#12. Nonchalantly throwing out a thread about flack jackets just to let people know you are going to a war zone.

#13. Having your assistant use your Billingham bag so it gets the worn out look. While I’m on that note, Billingham is pretty cocky by itself but their bag called The Packington is the ultimate and hands down champ of cockiest bag name.

#14. Gaffer tape all over your camera. It was once cool but now overdone especially when you’re a photographer shooting in extremely safe situations like a fashion photographer in a studio.

Exception: If you had your gear stolen off your neck or someone attempted to do so, tape her up. Friend and photography Brian Frank and myself had four dudes try to steal our gear in Caracas, Venezuela, but we fought them off and nothing was stolen. Telling that story is extremely cocky, and so is the fact I worked that story in as much as possible in social circles. If you shoot in the suburbs of Wyoming, you don’t need gaffer tape on your camera.

#15. Behind the Scenes videos. I’m not saying I don’t watch them and that I don’t create them, but in theory they are pretty cocky. You’re basically saying that no one could figure out how you got a shot without seeing how you did it. This all coming from a guy (myself) that has a section of his blog called “How I Got The Shot”.

Exception: Chase Jarvis, he does BTS well and is worthy.

#16. Floating the term “magic hour” out there too much.

No exception

#17. Wearing a vintage camera to a photography exhibition. Cockier, wearing a vintage camera to your own exhibition. I may or may not have done this at one point in my life and I’m not proud of my 27-year-old self for doing so.

Exception: If you shot the work being exhibited with that vintage camera, wear that bling.

#17. Photographers that need to tell you that they ONLY shoot film within the first 10 minutes of the conversation and scoff at the idea of shooting digital. It’s cool to only shoot film and much respect to you, but it’s the looking down on digital that is cocky.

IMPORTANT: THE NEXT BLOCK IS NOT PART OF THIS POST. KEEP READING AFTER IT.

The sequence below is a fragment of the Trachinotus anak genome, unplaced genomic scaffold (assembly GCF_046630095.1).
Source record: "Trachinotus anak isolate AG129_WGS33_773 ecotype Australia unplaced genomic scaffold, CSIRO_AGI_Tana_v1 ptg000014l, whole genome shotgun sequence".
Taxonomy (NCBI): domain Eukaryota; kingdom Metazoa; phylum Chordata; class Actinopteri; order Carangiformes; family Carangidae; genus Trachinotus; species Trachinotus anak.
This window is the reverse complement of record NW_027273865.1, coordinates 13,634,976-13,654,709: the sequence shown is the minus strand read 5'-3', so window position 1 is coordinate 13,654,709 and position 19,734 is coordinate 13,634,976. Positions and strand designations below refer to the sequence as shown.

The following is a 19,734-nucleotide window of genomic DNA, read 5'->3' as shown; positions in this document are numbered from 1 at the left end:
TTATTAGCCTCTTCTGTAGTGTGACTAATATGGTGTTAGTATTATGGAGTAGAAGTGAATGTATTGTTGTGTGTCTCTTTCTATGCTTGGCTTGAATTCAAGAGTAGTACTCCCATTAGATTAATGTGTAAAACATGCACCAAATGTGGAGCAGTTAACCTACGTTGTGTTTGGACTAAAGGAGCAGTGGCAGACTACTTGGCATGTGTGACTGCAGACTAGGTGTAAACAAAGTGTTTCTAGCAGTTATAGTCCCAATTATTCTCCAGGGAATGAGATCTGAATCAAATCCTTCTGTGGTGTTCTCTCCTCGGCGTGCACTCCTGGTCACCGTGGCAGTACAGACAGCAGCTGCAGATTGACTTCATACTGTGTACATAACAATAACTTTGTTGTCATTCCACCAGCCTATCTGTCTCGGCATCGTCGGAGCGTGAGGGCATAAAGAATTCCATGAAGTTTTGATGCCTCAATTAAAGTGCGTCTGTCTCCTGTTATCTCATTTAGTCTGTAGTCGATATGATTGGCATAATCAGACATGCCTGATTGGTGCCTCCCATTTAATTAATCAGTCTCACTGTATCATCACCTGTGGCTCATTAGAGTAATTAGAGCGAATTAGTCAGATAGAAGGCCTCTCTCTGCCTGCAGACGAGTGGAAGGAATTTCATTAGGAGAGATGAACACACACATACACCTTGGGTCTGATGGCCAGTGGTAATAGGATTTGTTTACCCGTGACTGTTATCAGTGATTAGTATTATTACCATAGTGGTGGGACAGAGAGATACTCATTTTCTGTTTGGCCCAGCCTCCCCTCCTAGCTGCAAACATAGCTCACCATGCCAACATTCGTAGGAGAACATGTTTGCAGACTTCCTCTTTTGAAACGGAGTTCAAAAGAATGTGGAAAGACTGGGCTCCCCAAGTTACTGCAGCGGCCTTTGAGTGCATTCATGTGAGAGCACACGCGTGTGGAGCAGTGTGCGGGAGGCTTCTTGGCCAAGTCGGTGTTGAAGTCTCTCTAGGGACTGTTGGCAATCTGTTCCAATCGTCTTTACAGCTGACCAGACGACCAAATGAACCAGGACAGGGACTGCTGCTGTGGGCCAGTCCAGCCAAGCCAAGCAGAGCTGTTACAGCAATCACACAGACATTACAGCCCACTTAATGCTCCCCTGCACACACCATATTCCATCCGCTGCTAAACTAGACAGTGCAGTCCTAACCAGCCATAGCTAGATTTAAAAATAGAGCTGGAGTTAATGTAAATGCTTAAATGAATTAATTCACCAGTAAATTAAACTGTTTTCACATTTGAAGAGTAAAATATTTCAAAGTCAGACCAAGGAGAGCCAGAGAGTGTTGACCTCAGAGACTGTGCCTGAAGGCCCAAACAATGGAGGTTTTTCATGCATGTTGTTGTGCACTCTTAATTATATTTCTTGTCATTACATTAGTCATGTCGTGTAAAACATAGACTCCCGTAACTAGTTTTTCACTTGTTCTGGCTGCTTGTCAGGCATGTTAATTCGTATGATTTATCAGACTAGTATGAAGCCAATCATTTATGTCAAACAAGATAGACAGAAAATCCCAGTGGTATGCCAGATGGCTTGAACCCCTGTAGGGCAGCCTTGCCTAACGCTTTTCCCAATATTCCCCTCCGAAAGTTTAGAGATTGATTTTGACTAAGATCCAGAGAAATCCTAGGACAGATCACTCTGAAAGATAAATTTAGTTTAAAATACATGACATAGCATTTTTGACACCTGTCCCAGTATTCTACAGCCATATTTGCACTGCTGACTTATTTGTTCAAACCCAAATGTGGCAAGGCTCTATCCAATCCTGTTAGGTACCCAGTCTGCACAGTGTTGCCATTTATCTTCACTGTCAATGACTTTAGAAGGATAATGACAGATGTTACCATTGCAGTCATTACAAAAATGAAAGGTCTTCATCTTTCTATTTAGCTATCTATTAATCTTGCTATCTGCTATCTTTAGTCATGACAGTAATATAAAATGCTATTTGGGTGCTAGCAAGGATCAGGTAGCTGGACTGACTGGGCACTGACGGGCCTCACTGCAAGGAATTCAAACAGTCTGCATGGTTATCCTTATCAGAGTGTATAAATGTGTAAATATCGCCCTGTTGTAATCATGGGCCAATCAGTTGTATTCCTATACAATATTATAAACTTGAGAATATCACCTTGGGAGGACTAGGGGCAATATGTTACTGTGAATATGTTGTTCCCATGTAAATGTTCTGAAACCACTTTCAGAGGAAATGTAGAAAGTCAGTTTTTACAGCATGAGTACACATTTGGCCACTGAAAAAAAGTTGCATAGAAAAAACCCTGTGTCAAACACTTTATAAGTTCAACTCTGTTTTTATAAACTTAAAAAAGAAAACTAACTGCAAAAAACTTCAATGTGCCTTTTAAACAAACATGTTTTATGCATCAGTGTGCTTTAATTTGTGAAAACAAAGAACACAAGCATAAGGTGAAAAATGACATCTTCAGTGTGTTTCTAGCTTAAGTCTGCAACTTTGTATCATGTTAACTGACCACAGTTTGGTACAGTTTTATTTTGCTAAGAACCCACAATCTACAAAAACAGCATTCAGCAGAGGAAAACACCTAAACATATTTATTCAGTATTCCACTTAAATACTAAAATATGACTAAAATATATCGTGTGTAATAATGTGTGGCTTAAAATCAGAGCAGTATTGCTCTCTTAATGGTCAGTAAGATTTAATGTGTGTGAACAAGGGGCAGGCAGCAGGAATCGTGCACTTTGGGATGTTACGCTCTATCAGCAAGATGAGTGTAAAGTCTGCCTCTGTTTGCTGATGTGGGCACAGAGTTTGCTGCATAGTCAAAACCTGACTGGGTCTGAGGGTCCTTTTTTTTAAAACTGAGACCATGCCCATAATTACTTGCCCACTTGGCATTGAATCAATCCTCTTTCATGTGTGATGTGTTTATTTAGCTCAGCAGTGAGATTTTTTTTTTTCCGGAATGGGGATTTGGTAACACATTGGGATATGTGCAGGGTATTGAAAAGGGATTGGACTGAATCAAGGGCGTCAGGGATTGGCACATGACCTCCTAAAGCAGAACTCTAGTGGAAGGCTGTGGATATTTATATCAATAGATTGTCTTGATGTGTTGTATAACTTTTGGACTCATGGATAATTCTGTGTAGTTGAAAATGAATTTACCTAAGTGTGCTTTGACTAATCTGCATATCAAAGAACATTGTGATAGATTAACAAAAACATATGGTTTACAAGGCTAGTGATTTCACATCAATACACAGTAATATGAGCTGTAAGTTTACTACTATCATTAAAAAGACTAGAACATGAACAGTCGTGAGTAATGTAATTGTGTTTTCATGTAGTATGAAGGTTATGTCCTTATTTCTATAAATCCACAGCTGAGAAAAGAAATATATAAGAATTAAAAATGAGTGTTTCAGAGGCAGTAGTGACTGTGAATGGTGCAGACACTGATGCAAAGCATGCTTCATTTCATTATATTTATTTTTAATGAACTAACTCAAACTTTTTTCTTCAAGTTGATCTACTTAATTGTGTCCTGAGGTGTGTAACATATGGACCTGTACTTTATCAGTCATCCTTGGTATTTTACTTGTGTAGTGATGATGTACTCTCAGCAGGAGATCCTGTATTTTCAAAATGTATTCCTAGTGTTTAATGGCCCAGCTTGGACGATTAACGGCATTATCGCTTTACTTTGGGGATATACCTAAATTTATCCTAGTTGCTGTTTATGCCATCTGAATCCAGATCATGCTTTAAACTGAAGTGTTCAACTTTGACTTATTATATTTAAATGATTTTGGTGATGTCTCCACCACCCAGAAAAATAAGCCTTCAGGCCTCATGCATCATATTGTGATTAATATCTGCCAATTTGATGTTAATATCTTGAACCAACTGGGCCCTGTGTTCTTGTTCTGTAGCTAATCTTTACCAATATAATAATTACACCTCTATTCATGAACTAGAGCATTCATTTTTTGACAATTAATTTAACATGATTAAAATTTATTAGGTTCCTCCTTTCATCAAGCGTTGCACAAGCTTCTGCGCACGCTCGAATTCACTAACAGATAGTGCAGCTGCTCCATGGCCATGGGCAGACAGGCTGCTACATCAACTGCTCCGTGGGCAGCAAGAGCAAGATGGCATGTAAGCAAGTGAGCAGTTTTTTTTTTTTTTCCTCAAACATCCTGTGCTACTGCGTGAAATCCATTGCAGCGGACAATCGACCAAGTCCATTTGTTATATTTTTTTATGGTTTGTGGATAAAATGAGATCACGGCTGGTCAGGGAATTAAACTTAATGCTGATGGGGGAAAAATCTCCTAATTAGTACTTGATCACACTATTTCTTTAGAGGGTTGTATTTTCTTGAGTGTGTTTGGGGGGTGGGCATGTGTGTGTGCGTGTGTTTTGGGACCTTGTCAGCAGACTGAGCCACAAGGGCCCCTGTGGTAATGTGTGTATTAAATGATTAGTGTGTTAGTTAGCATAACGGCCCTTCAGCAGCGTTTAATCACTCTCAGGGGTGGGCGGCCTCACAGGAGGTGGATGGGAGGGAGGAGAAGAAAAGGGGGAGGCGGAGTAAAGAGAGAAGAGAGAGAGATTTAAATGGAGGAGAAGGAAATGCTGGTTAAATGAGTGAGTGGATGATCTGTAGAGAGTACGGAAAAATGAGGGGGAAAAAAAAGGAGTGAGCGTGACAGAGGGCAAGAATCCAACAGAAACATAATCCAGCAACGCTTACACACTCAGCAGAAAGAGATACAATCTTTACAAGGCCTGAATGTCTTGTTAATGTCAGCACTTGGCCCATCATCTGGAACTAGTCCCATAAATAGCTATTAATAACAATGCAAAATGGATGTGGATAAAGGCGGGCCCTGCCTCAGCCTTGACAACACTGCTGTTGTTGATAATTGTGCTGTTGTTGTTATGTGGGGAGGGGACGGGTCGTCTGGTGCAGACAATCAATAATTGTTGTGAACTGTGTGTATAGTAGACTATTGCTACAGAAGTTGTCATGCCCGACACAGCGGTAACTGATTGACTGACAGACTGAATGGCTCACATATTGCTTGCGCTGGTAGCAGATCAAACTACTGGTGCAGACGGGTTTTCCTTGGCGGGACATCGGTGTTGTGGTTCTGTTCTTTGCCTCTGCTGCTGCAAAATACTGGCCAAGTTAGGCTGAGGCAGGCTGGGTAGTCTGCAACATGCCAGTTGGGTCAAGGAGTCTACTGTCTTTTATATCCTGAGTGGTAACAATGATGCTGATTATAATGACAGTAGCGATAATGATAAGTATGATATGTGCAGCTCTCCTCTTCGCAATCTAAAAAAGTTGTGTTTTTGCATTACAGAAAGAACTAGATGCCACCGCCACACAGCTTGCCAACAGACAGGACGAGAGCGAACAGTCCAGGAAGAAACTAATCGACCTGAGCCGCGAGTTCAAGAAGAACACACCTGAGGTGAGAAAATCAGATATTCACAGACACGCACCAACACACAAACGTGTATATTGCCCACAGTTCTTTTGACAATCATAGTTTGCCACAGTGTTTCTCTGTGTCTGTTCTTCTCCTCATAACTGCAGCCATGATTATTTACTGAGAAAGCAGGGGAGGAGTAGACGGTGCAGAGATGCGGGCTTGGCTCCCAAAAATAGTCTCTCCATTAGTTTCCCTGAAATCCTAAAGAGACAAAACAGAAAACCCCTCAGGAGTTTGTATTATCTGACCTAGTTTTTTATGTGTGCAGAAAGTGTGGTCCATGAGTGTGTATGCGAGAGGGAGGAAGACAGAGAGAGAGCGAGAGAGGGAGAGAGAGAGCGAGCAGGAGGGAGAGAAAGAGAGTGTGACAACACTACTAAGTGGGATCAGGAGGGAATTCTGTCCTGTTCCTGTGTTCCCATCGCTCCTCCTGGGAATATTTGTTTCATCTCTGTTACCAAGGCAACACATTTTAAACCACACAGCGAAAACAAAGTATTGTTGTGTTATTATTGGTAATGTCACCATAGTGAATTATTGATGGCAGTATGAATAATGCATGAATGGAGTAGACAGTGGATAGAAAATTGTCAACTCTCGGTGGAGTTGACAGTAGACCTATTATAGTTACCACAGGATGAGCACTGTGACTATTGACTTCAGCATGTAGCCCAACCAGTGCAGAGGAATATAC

Exception: You are over 60 years old.

#18. Leica. Great cameras, but the brand is pretty cocky with their little velvet boxes and limited edition models and such.

#19. Wearing a shooting glove.

Exception: Wearing the Shutter Finger Sock, custom fitted for your shooting finger that I’m currently finishing up my patent on.

#20. Mentioning on social media that you are in a village where they have never seen Western people and how amazed and intrigued with you they were. Get over yourself.

#21. Automated email responses are fine but be careful about being too long winded and detailed. An example might be something like:

Sorry if I am unable to respond right away, for the next 3 weeks I will be a remote location in the the mountains away from civilization basically saving the world with my camera and my stories. The area is so remote they won’t have any communications systems, blah blah blah.

My rule is that at any point during that 3 weeks if you post something on social media you must personally apologize to all the people that received your automated response.

I would love to hear any rebuttals or missed exceptions to this list and if you convince me perhaps I’ll make the necessary changes. I’d also like to hear additions as well. I am definitely guilty of a few things on this list, so again… any readers out there who get angry at things: please don’t take me seriously!

About the author: Justin Mott is photographer and founder of Mott Visuals, a boutique photography and film production studio based in Thailand and Vietnam serving all of Asia and beyond. The opinions expressed in this article are solely those of the author. Since arriving in Vietnam over a decade ago, Mott has established himself as one of the best-known and well respected photographers in Southeast Asia. He has shot over 100 assignments for the New York Times while a collection of his work in Vietnam has been featured on the BBC. Additional major editorial clients include TIME, Forbes, The Wall Street Journal, and The Guardian among many others. Mott is also familiar to TV viewers as host and resident judge of History Channel’s hit photography reality series Photo Face-Off now entering their 4th Season. Visit his website here. For more tips and articles from Justin please visit askmott.com and follow Justin on all social media outlets with the handle @AskMOTT. This article was also published here.